PPWC 2012 Roundup: Part 1 of N

By the gods I am tired. Bone tired. Nodding off at my desk tired. Crazily, insanely, wonderfully tired. PPWC 2012 is over…and what a PPWC it was.

Let me preface this by saying I realized a week or so ago that I always capitalize the word conference when I use it in reference to PPWC. “Are you going to Conference this year?” “Remember that crazy thing we did at Conference, in, oh, 2010?” That is because for me, PPWC is THE conference against which all others are measured, and in comparison to which many others pale. Some only slightly, because there are a lot of really amazing conferences for writers in the world. But for me, this is The One. MY Conference.

Why? Because it is friendly. The faculty (of which I was a member this year) is approachable and knowledgeable. Because it is packed with sessions which really are designed to help further a writer’s career. Because repeatedly, as a conference, it actually DOES further people’s writing careers. I am going to do a little research, so that there are numbers involved with this assertion, but a great many people I have met over the years have made the transition from writer to author BECAUSE of this conference (and of course their talent and unrelenting commitment to making the transition).

It’s also fun. Big silly memorable fun. More on that in another post.

Let’s talk a bit about the business part. The career furthering part for a bit. Faculty: Jeffery Deaver. Yes, of Lincoln Rhyme fame. Robert Crais. Yes, of Elvis Cole fame. Joe Lansdale. Of (OMG fangirl sqee) Bubba HoTep fame. May I just interject that I have now shaken hands with a man who has shaken hands with Bruce Campbell. One degree baby. Donald Mass, top New York literary agent and vanguard of the traditional publishing industry. And Mark Coker, CEO of Smashwords, from the full other end of the publishing spectrum and vanguard of the new model in publishing upon which my own business rests. (Mark freaking Coker, in front of whom I dropped quite possibly several F-bombs. In my defense, there was wine and excitement involved).

Given my new business endeavors, I am pleased to have been taken seriously by folks such as these, as well as all the seekers who are looking to make the transition from writer to author. But more importantly is how inspiring all these folks were. How accessible, and how willing to dispense advice and coaching, and personal inspiration. How much they care about what people do with words, and about books in any form and about the people who write and want to write books. No snarky condescension. No elitism. No running away after dinner to avoid the hoi polloi. These folks yukked it up in the bar with the hoi polloi. And beer. Or martinis. And were real and available and just plain awesome.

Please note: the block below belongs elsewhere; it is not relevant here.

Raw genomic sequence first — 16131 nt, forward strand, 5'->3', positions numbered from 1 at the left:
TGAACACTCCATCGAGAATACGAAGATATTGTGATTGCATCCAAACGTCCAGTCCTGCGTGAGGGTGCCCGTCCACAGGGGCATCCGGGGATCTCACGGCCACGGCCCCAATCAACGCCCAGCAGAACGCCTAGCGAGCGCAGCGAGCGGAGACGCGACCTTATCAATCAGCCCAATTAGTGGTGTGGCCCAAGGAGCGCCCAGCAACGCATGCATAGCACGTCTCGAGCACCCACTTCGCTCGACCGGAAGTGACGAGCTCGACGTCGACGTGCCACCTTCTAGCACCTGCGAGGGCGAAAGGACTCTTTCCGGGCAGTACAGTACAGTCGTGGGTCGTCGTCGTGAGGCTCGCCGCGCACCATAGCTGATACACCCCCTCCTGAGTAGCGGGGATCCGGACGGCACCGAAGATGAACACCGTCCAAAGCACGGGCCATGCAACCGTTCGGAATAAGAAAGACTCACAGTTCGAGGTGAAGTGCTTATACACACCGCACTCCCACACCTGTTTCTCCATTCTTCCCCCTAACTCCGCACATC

And here’s the coolest part – they love PPWC. Across the board at Conference after Conference the feedback is that authors, agents and editors, big ones, prominent ones, LOVE the atmosphere of PPWC. For all the reasons I just listed, plus one more very important one: the parent organization of Conference, Pikes Peak Writers, does a bang-up job of preparing writers to approach the publishing industry in a professional manner, with attention not only to good ideas which are well written, but also to the business side of publishing, from pitching technique, to synopsis writing, to being able to discuss a marketing plan in broad strokes on short notice. These things matter. A lot.

I keep thinking I should diversify – go to other conferences more than I do. But frankly I’m not all that certain I need to. I love MY Conference, and while I am sort of happy that it is done for the year and I can get some sleep now, I am also sad because I will not get this same feeling of exhausted exhilaration again for another year. Happysad. But I have come away validated in my choices and charged up for the next phase in my own writing and in my small company.

So, much love for PPW and PPWC and all the volunteers and faculty who make this Conference what it is. My happysad self is off to sleep, in preparation for putting it all into action.